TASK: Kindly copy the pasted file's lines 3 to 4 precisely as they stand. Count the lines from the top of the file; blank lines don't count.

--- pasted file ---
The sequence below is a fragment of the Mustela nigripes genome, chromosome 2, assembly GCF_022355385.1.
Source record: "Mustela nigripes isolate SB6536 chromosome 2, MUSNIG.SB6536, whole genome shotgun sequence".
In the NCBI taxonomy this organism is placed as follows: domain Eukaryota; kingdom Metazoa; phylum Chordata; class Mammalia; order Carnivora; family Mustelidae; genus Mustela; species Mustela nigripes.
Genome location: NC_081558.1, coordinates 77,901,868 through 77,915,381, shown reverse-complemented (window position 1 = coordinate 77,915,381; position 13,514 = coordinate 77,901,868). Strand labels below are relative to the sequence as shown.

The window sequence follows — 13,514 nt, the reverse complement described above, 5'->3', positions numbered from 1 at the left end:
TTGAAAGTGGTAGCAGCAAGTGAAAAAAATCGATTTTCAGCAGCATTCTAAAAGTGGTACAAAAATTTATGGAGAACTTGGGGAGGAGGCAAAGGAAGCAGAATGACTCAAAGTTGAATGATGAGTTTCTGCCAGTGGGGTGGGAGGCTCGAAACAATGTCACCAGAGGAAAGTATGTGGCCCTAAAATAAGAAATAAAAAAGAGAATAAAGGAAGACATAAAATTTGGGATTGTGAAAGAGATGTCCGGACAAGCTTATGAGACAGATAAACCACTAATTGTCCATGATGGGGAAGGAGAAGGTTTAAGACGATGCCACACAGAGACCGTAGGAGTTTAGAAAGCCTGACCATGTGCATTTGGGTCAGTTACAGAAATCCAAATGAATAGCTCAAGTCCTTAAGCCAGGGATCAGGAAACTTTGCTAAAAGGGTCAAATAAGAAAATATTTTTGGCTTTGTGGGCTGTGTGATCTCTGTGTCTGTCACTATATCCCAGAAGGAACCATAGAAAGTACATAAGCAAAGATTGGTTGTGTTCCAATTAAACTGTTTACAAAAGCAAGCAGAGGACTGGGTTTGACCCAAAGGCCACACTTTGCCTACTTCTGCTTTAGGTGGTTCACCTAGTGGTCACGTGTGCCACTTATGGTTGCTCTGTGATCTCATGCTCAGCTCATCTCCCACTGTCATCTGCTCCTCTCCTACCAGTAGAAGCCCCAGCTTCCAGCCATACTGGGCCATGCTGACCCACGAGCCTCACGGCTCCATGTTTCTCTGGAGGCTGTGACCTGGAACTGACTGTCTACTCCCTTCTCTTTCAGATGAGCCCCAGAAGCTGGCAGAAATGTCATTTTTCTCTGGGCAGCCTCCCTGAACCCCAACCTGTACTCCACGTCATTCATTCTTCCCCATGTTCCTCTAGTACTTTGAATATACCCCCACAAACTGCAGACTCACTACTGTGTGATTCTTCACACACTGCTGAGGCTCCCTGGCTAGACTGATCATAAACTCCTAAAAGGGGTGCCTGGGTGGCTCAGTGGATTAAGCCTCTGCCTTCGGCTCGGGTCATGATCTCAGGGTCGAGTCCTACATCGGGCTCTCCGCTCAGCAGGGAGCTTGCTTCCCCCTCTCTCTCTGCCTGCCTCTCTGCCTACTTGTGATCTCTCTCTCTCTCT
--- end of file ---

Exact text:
In the NCBI taxonomy this organism is placed as follows: domain Eukaryota; kingdom Metazoa; phylum Chordata; class Mammalia; order Carnivora; family Mustelidae; genus Mustela; species Mustela nigripes.
Genome location: NC_081558.1, coordinates 77,901,868 through 77,915,381, shown reverse-complemented (window position 1 = coordinate 77,915,381; position 13,514 = coordinate 77,901,868). Strand labels below are relative to the sequence as shown.